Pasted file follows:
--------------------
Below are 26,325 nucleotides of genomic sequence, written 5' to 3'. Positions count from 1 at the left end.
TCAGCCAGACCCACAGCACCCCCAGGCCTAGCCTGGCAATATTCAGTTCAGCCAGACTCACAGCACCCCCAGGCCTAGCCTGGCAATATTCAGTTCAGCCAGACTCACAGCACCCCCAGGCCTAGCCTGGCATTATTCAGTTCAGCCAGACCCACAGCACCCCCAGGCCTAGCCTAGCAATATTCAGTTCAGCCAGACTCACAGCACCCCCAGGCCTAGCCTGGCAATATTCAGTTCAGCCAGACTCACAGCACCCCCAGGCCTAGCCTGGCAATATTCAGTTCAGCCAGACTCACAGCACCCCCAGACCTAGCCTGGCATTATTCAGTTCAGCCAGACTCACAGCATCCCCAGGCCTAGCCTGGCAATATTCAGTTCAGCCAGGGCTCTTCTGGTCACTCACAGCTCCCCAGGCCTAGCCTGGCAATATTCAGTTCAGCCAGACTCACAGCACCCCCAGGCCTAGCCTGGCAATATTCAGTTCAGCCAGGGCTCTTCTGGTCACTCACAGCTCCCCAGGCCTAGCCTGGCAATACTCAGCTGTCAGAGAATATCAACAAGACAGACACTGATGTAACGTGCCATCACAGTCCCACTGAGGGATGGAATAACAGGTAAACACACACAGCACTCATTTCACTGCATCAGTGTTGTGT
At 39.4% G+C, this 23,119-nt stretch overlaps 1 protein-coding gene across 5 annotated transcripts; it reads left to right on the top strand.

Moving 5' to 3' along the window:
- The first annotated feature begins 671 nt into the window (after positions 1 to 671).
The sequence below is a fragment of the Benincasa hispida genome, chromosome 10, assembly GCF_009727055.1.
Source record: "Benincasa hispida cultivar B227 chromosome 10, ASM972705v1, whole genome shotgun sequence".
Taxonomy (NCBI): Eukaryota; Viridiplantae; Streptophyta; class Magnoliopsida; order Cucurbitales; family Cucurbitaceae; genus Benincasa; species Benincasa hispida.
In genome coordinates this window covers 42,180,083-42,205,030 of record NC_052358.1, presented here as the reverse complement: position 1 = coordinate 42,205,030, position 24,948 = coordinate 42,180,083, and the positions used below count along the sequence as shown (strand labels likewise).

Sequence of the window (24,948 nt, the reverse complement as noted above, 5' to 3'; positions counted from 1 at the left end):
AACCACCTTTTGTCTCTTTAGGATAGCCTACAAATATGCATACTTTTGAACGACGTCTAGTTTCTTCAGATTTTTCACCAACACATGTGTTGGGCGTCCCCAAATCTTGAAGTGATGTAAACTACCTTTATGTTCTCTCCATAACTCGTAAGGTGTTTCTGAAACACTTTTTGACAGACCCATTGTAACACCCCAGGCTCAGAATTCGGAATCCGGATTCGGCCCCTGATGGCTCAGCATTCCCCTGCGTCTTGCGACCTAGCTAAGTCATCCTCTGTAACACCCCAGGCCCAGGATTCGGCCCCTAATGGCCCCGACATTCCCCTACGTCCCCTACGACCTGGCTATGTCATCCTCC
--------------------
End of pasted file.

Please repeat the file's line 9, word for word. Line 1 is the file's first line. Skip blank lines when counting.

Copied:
In genome coordinates this window covers 42,180,083-42,205,030 of record NC_052358.1, presented here as the reverse complement: position 1 = coordinate 42,205,030, position 24,948 = coordinate 42,180,083, and the positions used below count along the sequence as shown (strand labels likewise).